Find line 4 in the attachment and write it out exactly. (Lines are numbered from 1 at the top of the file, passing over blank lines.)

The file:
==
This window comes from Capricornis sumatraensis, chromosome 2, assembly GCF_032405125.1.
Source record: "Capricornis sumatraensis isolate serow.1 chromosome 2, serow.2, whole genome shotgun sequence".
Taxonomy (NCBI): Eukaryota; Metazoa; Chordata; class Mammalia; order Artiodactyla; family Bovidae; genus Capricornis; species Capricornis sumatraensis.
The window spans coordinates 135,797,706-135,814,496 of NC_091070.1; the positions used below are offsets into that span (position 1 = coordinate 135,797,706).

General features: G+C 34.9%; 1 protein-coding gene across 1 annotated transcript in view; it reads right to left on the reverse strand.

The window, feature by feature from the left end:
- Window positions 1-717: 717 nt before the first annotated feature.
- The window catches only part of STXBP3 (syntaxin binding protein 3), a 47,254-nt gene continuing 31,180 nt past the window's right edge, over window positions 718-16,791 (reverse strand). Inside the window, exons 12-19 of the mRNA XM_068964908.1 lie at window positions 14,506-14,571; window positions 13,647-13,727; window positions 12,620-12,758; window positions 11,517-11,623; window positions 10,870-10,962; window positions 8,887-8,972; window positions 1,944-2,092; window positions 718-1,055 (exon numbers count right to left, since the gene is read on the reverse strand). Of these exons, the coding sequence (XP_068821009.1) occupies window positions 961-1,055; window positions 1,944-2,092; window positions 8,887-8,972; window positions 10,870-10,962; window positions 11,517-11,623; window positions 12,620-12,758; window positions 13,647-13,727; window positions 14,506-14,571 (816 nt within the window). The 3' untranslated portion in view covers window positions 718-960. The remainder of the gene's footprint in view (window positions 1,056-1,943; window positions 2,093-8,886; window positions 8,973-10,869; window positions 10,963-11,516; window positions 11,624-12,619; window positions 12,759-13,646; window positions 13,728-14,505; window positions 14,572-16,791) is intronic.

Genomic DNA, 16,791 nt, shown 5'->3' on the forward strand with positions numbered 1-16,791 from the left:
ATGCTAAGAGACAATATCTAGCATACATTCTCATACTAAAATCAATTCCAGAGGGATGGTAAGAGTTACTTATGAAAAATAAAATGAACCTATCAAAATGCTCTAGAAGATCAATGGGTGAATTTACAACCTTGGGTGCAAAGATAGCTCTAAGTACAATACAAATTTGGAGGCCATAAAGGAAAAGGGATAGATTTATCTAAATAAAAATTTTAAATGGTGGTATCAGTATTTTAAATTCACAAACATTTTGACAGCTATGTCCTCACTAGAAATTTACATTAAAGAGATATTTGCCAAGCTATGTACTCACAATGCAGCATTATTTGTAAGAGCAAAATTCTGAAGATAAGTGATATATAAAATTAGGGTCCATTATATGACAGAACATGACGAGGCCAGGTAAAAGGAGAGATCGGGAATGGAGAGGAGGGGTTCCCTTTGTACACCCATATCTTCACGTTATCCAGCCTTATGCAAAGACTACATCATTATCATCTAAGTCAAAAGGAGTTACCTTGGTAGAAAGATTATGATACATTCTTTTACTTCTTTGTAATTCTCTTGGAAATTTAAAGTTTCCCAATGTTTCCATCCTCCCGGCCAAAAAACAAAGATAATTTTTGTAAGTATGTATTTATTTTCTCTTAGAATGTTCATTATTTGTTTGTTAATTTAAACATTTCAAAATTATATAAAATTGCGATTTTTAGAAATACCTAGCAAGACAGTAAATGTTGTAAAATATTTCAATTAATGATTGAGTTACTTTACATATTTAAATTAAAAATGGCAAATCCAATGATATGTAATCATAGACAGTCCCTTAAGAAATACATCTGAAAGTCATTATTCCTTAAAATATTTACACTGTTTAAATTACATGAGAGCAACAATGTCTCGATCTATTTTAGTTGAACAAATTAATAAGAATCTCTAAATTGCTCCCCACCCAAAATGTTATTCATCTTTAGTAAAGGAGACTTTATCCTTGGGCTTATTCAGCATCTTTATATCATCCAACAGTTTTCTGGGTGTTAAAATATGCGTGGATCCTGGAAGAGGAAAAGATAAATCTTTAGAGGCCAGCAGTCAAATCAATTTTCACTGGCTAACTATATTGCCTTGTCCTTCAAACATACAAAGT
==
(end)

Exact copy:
The window spans coordinates 135,797,706-135,814,496 of NC_091070.1; the positions used below are offsets into that span (position 1 = coordinate 135,797,706).